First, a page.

"From there we will prove out that we have the ability to invest money, our own money and profits, but it also allows us to showcase to the diaspora that we have the ability to invest money into the continent. That is the ultimate goal," he explained.

Crypto hype vs. blockchain use

The conversation then shifted to the blockchain space and how the company is building its payment platform on the back on blockchain technology.

Diallo gave us an insight into the initial hype surrounding cryptocurrency and blockchain technology and how the use of those technologies has changed in recent years.

"If you are in the crypto space, you probably think the whole of Africa is running on crypto, but it isn't," he joked.

Jawudi Founder and CEO Rahim Diallo.  (Source: LinkedIn)
Jawudi Founder and CEO Rahim Diallo.
(Source: LinkedIn)

We discuss the nuances between blockchain and cryptocurrency and why blockchain is a good technology to use to make payments safe and transparent.

"That wave of euphoria of crypto that we had in recent years was primarily driven by the idea of making quick riches. People making money for doing nothing, and that is very attractive to humans," he added.

He told us that the excitement around crypto has changed but the usefulness of blockchain has not.

"Now that that [hype] has kind of gone away, what is left over is just the technology. If blockchain was not actually useful for something, then it would have just disappeared completely, and we would never hear about it again."

"But the people who are working on it are people like us who are assessing it for its effectiveness as a tool to accomplish a certain goal. Like moving money cross-border at a low cost, or tracking the deeds of land somewhere, or something of value where a ledger would be useful, a better ledger," Diallo said.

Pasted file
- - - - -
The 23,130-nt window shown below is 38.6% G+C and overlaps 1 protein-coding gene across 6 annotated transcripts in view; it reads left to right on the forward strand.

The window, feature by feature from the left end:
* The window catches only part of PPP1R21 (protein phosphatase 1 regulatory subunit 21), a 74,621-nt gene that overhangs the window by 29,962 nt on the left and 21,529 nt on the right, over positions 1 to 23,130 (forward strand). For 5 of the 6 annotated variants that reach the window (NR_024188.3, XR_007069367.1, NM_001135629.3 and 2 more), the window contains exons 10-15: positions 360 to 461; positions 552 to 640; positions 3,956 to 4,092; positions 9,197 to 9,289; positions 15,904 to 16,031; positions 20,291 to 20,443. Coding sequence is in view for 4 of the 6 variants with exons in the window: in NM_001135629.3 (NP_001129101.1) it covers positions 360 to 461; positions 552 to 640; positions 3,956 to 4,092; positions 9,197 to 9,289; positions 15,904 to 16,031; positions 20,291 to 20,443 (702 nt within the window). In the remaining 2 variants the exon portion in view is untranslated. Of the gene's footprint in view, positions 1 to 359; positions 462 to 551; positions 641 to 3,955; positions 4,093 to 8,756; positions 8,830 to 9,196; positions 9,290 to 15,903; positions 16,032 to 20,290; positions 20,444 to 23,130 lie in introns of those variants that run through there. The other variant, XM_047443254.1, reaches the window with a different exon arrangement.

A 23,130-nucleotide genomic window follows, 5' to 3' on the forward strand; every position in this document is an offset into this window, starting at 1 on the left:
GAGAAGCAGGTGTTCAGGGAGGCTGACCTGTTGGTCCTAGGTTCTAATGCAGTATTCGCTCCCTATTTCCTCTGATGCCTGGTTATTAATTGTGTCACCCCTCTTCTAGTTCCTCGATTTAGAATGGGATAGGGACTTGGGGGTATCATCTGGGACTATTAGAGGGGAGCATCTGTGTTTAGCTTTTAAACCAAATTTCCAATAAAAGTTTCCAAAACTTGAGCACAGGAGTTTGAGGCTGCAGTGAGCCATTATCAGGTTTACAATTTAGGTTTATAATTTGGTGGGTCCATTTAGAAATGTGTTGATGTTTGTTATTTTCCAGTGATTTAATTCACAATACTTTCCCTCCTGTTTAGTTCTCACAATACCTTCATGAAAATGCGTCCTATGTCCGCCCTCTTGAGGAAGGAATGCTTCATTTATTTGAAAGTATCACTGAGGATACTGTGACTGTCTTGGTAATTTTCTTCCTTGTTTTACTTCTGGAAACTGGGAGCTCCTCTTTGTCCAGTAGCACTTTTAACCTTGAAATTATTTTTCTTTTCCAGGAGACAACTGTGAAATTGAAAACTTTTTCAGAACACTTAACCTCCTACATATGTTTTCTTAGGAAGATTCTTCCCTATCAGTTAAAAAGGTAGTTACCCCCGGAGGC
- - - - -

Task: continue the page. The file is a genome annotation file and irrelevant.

The conversation moved to regulation and how hard it is to build fintech startups for Africa. He told us about the journey Jawudi has been on when it comes to regulation in the US to allow transfers out of the country and into Africa.

"We are not looking to change the monetary systems of the world, I think that is too tall of an order for an individual to think that they are going to take on the world's governments and banks and take them down." "What we are interested in is using the best, lowest cost tools that we can get our hands on to achieve a goal – which is to put resources in the hands of young Africans for the continent to [live up to] its potential," he added.

Jawudi plans to launch in the second half of 2023 and will start its African rollout in Guinea.


Want to know more about African startups and new innovations on the continent? Check out our Innovation Hub here on Connecting Africa.


We have a few episodes still coming this season and will continue to interview more startup founders and interesting personalities in Africa's tech ecosystem.

If you want to catch up on all the previous episodes you can find the podcast on Apple Podcasts; Spotify; Google Podcasts or find other podcast platform options on our main page on Spotify for Podcasters (formerly Anchor).

You can also find the podcast hosts online here:

Paula Gilbert (@paulajgilbert)

Tobi Lafinhan (@TobiLafinhan)

Matshepo Sehloho (@tsokamatshepo)

Related posts:

— Paula Gilbert, Editor, Connecting Africa